It was at this moment that my rod tip came much closer to the fish, as my rod broke. The end 25cm, plus the quivertip, slid slowly down the line towards the fish, like a harpoon. Luckily it stayed on and, through the tears of laughter I was shedding - well, I think they were of laughter - I managed to coax it to the surface and into the net just in time for the final hooter to sound.
My final weight of 6lb 7oz was one of the lowest I've ever recorded at Gold Valley and got me maximum points in my section - as it is one point for a win, 2 for second and so on. I think I was last in the match to boot.
So, when that Elvis Presley song came into my mind on the painful drive home, it forced home the message that I really didn't like him one bit.
Keith answers your questions
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Keith answers your questions
OFF THE HOOK
Hi Keith, sorry to do this to you as I am sure you have had your fill of how to tie hook-lengths by now. I am fine with how to tie the hooks and use the sensas loop tier but the hook-lengths are always 5-10mm too long or too short when they go into the box. I don't have strong hands so wondered if the line was slipping through my fingers but have tested this and its fine. This may sound like a daft question but when you have the loops on the sensas and its time to tighten, which piece of line do you pull, the main line (from a spool) or the piece you will end up cutting off? Or perhaps both? Thanks, Andy Tennant
KEITH REPLIES: Hi Andy, When you use the Sensas Tyer, simply moisten your fingers and tighten the knot by gripping it between finger and thumb of one hand and pulling the line and tag end together. The length of line then can't change. Never pull ends independently when tying loops as it can seriously weaken the knot.
If you tie a loop without the tyer, the same rule applies: tighten by gripping the knot and pulling the line ends away from it. To complete the tightening, you can use the other end of the loop tyer, or a disgorger, in the loop then pull the line. Trim off the tag end and your hook length should be complete! Tight lines, Keith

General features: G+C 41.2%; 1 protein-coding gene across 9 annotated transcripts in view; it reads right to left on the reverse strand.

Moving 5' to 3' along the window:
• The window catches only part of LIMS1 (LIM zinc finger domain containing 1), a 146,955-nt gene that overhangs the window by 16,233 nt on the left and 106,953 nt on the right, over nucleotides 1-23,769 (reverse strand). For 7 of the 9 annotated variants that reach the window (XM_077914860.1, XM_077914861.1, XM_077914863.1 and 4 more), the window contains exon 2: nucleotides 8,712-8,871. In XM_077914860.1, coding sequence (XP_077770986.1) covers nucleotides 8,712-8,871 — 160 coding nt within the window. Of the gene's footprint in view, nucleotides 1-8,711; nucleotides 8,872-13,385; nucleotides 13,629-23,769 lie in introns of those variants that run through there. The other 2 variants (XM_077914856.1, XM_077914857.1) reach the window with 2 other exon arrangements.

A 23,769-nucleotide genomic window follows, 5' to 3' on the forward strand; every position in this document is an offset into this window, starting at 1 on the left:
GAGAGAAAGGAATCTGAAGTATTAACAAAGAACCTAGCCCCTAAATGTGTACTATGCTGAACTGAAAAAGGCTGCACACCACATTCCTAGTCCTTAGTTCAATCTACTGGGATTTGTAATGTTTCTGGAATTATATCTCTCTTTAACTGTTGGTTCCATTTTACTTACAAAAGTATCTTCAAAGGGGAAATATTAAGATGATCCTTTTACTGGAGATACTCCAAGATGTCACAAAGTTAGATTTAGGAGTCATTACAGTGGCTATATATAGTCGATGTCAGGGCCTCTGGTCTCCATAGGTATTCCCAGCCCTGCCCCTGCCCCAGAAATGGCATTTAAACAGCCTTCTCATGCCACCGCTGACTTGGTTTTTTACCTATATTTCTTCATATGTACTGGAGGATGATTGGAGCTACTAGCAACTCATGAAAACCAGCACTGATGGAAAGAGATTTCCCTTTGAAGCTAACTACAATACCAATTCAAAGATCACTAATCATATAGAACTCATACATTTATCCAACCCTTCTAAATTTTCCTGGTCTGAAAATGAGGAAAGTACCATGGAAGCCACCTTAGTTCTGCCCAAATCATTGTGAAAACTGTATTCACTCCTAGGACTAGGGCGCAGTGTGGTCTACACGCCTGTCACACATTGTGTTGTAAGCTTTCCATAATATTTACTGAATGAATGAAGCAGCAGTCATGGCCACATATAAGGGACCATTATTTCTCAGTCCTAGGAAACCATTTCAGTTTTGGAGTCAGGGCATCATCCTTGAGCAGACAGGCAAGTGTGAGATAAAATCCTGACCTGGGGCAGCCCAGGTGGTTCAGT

Keith, Having moved to Australia five years ago I miss my carp fishing sessions badly. I know there are lakes and rivers with an abundance of small carp but there is a lot of pressure to kill all carp caught for environmental reasons. Why is it that carp are classified as pests or vermin in Australia but in most others parts of the world they are not? Surely carp have the same impact in lakes and rivers in Europe as in Australia so I struggle to understand the mentality of it. It is government guidelines that stipulate the killing of carp which makes the situation worse. Please can you shed some light on the impact to the environment of carp. Anthony Pepe
KEITH REPLIES: Hi Anthony, I don't really know how carp got 'down under': probably via the ornamental fish trade is my best guess. The authorities are concerned of the potential impact on waters in several ways. In the UK and some other countries they are valued as 'sport fish' of course and an entire industry has built up around them: with the angling diversity available in Australia - and other countries such as the USA where carp are also unwanted aliens in the most part - there is no necessity to preserve, protect and almost worship them like here.
I have some contacts who fish for carp and other coarse fish in Australia and they just keep it quiet. They even have a sort of match circuit going on.
The actual impact carp would have in Australia can't really me measured against what happens in the UK because experience seems to indicate that carp only breed successfully in less than 3% of waters where they exist, mostly because it is too cool for them. In Australia one can only imagine a different situation and regular, successful spawnings could have a major effect on other species of fish as well as what they eat.
I'd say enjoy them whilst they are there, because I don't think they'll go away...like camels and cane toads, I reckon you've got 'em for good. Keith
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Alex Heath says...
hi keith ,am new to the sport and would like to try feeder fishing could u give me some tips in the art of feeder fishing i.e how to tie them and the best ones to use during the winter mths thanks alex
Posted 16:33 18th October 2009